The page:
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Venus Williams wants to help you manage your tennis elbow
Coach Venus is back, and this time, the former world No. 1 is taking fans through how to manage one of tennis' most common injuries.
Published Aug 12, 2023
WATCH: Venus Williams was last in action in Montreal, losing to Madison Keys in the first round.
Is tennis elbow holding you back on court? Venus Williams has a plan for that.
In her latest YouTube video, the seven-time Grand Slam singles champion is taking fans through her personal routine for managing one of the sport's most common injuries. Over the course of the video, Williams demonstrates some of the forearm-strengthening exercises she's used over her career to help manage and treat the condition.
What's her secret? Resistance bands. (Or weights that aren't too heavy, she says.)
"We're going to do some very simple things," she says. "This will only take you moments of your life, but it will change your life."
Before breaking the exercises down step by step, and explaining what muscles are targeted in them in detail, Williams also advises fans to talk to a medical professional before beginning any sort of training or treatment plan.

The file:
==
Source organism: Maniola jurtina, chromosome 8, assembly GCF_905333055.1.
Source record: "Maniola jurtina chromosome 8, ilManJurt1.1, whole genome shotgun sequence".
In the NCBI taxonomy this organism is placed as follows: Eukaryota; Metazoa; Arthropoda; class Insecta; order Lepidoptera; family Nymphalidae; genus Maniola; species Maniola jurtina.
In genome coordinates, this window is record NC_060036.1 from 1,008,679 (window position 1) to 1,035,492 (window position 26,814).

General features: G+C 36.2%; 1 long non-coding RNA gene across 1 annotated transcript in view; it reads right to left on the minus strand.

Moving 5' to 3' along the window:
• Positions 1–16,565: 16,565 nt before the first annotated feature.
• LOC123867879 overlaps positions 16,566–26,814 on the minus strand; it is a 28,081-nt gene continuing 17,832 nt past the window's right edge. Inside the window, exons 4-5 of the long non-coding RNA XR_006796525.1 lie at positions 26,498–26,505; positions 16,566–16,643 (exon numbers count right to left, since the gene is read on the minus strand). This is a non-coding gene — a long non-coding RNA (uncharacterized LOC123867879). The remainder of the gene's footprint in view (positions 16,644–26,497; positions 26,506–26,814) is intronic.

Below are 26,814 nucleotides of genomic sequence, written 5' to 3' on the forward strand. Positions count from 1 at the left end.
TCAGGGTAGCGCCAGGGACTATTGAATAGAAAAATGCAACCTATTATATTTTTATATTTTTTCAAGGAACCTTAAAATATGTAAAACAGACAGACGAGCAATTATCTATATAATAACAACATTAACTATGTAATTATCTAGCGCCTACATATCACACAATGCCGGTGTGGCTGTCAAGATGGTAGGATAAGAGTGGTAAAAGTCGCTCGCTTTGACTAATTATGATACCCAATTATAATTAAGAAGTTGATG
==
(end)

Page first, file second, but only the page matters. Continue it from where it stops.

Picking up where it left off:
Demonstrating exercises including wrist curls, Williams said she was inspired to make the video as a result of a flurry of requests asking for help managing the condition, or tips on how to prevent it.
In the comments, fans welcomed the future Hall of Famer's input.
"I loved every bit of your down-to-earth explanation. You are like a saint for this," one wrote, while another added that "no one but you have given me any tips for this."
"I learned more about getting pain relief and rehab for my tendinitis in your nine-minute video than I did in three years of PT [physical therapy]," a third fan gushed.
Lateral epicondylitis, better known by its colloquial name of tennis elbow, occurs when the tissue connecting a person's forearm muscles to the elbow becomes irritated, swollen or torn. Golfer's elbow is a related condition that affects the inside of the elbow.
According to the Mayo Clinic, more than 200,000 cases of tennis elbow affect people in the U.S. each year.